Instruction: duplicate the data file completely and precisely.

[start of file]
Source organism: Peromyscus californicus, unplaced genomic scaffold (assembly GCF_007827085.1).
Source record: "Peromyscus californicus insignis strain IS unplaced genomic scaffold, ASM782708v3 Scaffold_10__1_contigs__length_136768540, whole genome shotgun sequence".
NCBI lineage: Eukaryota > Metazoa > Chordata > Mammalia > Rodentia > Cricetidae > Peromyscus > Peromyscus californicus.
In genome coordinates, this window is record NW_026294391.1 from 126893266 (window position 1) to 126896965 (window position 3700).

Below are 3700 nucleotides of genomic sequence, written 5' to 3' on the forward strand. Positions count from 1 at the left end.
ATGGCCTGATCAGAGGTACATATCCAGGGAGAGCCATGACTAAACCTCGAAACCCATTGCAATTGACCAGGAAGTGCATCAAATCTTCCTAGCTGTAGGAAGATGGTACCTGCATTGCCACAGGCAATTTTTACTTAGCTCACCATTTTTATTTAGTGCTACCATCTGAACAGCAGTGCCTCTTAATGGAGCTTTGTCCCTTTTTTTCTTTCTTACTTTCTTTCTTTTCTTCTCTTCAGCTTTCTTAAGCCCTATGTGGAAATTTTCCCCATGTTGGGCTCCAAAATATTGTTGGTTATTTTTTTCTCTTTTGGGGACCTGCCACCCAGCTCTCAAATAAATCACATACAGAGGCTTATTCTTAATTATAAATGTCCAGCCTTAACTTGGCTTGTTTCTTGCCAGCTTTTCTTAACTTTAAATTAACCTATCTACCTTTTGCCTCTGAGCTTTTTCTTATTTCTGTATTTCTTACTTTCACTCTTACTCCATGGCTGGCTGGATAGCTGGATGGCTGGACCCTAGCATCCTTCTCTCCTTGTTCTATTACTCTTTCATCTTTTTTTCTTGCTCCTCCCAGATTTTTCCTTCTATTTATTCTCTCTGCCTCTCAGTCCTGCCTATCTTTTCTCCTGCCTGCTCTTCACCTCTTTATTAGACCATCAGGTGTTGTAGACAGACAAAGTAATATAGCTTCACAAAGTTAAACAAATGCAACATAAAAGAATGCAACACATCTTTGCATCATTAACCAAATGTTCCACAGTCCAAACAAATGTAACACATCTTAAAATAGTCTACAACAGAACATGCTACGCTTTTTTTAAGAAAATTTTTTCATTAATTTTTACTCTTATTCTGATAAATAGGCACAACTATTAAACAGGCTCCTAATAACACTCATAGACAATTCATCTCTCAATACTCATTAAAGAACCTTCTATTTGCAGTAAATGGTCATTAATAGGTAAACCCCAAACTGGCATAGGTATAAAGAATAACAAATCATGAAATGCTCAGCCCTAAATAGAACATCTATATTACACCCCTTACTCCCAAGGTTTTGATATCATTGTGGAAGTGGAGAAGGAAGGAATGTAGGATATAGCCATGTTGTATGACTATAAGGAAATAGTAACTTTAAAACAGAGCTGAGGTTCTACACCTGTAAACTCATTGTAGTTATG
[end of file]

Source organism: Peromyscus californicus, unplaced genomic scaffold (assembly GCF_007827085.1).
Source record: "Peromyscus californicus insignis strain IS unplaced genomic scaffold, ASM782708v3 Scaffold_10__1_contigs__length_136768540, whole genome shotgun sequence".
NCBI lineage: Eukaryota > Metazoa > Chordata > Mammalia > Rodentia > Cricetidae > Peromyscus > Peromyscus californicus.
In genome coordinates, this window is record NW_026294391.1 from 126893266 (window position 1) to 126896965 (window position 3700).

Below are 3700 nucleotides of genomic sequence, written 5' to 3' on the forward strand. Positions count from 1 at the left end.
ATGGCCTGATCAGAGGTACATATCCAGGGAGAGCCATGACTAAACCTCGAAACCCATTGCAATTGACCAGGAAGTGCATCAAATCTTCCTAGCTGTAGGAAGATGGTACCTGCATTGCCACAGGCAATTTTTACTTAGCTCACCATTTTTATTTAGTGCTACCATCTGAACAGCAGTGCCTCTTAATGGAGCTTTGTCCCTTTTTTTCTTTCTTACTTTCTTTCTTTTCTTCTCTTCAGCTTTCTTAAGCCCTATGTGGAAATTTTCCCCATGTTGGGCTCCAAAATATTGTTGGTTATTTTTTTCTCTTTTGGGGACCTGCCACCCAGCTCTCAAATAAATCACATACAGAGGCTTATTCTTAATTATAAATGTCCAGCCTTAACTTGGCTTGTTTCTTGCCAGCTTTTCTTAACTTTAAATTAACCTATCTACCTTTTGCCTCTGAGCTTTTTCTTATTTCTGTATTTCTTACTTTCACTCTTACTCCATGGCTGGCTGGATAGCTGGATGGCTGGACCCTAGCATCCTTCTCTCCTTGTTCTATTACTCTTTCATCTTTTTTTCTTGCTCCTCCCAGATTTTTCCTTCTATTTATTCTCTCTGCCTCTCAGTCCTGCCTATCTTTTCTCCTGCCTGCTCTTCACCTCTTTATTAGACCATCAGGTGTTGTAGACAGACAAAGTAATATAGCTTCACAAAGTTAAACAAATGCAACATAAAAGAATGCAACACATCTTTGCATCATTAACCAAATGTTCCACAGTCCAAACAAATGTAACACATCTTAAAATAGTCTACAACAGAACATGCTACGCTTTTTTTAAGAAAATTTTTTCATTAATTTTTACTCTTATTCTGATAAATAGGCACAACTATTAAACAGGCTCCTAATAACACTCATAGACAATTCATCTCTCAATACTCATTAAAGAACCTTCTATTTGCAGTAAATGGTCATTAATAGGTAAACCCCAAACTGGCATAGGTATAAAGAATAACAAATCATGAAATGCTCAGCCCTAAATAGAACATCTATATTACACCCCTTACTCCCAAGGTTTTGATATCATTGTGGAAGTGGAGAAGGAAGGAATGTAGGATATAGCCATGTTGTATGACTATAAGGAAATAGTAACTTTAAAACAGAGCTGAGGTTCTACACCTGTAAACTCATTGTAGTTATG